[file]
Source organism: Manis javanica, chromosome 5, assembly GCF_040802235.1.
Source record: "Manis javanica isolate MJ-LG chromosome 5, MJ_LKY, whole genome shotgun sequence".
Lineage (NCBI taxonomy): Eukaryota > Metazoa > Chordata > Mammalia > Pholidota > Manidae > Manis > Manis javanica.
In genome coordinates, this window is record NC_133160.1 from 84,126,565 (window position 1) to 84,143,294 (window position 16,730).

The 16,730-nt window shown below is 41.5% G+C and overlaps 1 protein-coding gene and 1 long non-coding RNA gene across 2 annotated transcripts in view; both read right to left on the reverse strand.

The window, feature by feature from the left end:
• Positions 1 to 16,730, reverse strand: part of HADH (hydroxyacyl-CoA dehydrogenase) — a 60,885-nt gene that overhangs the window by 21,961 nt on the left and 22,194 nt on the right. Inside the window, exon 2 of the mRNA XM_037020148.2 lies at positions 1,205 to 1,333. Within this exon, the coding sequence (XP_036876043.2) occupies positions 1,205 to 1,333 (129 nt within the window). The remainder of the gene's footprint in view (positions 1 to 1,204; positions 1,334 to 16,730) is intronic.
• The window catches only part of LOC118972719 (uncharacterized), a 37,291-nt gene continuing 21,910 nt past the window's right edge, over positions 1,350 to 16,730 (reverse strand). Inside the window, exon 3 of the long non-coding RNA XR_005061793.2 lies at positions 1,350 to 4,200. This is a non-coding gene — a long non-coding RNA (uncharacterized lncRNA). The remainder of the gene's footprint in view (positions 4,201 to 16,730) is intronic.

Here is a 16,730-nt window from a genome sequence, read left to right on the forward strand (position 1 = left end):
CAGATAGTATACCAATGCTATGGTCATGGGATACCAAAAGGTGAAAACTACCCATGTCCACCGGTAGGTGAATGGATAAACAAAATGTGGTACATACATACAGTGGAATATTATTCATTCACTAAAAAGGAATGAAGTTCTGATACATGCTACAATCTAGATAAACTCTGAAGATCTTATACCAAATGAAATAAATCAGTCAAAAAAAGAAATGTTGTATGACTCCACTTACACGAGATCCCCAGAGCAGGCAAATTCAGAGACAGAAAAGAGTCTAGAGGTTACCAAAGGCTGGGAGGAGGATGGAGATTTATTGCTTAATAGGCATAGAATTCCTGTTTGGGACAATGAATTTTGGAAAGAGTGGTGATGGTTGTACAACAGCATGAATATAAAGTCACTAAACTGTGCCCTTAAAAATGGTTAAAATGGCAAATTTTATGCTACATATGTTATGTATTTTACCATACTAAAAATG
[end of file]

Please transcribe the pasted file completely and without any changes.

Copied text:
Source organism: Manis javanica, chromosome 5, assembly GCF_040802235.1.
Source record: "Manis javanica isolate MJ-LG chromosome 5, MJ_LKY, whole genome shotgun sequence".
Lineage (NCBI taxonomy): Eukaryota > Metazoa > Chordata > Mammalia > Pholidota > Manidae > Manis > Manis javanica.
In genome coordinates, this window is record NC_133160.1 from 84,126,565 (window position 1) to 84,143,294 (window position 16,730).

The 16,730-nt window shown below is 41.5% G+C and overlaps 1 protein-coding gene and 1 long non-coding RNA gene across 2 annotated transcripts in view; both read right to left on the reverse strand.

The window, feature by feature from the left end:
• Positions 1 to 16,730, reverse strand: part of HADH (hydroxyacyl-CoA dehydrogenase) — a 60,885-nt gene that overhangs the window by 21,961 nt on the left and 22,194 nt on the right. Inside the window, exon 2 of the mRNA XM_037020148.2 lies at positions 1,205 to 1,333. Within this exon, the coding sequence (XP_036876043.2) occupies positions 1,205 to 1,333 (129 nt within the window). The remainder of the gene's footprint in view (positions 1 to 1,204; positions 1,334 to 16,730) is intronic.
• The window catches only part of LOC118972719 (uncharacterized), a 37,291-nt gene continuing 21,910 nt past the window's right edge, over positions 1,350 to 16,730 (reverse strand). Inside the window, exon 3 of the long non-coding RNA XR_005061793.2 lies at positions 1,350 to 4,200. This is a non-coding gene — a long non-coding RNA (uncharacterized lncRNA). The remainder of the gene's footprint in view (positions 4,201 to 16,730) is intronic.

Here is a 16,730-nt window from a genome sequence, read left to right on the forward strand (position 1 = left end):
CAGATAGTATACCAATGCTATGGTCATGGGATACCAAAAGGTGAAAACTACCCATGTCCACCGGTAGGTGAATGGATAAACAAAATGTGGTACATACATACAGTGGAATATTATTCATTCACTAAAAAGGAATGAAGTTCTGATACATGCTACAATCTAGATAAACTCTGAAGATCTTATACCAAATGAAATAAATCAGTCAAAAAAAGAAATGTTGTATGACTCCACTTACACGAGATCCCCAGAGCAGGCAAATTCAGAGACAGAAAAGAGTCTAGAGGTTACCAAAGGCTGGGAGGAGGATGGAGATTTATTGCTTAATAGGCATAGAATTCCTGTTTGGGACAATGAATTTTGGAAAGAGTGGTGATGGTTGTACAACAGCATGAATATAAAGTCACTAAACTGTGCCCTTAAAAATGGTTAAAATGGCAAATTTTATGCTACATATGTTATGTATTTTACCATACTAAAAATG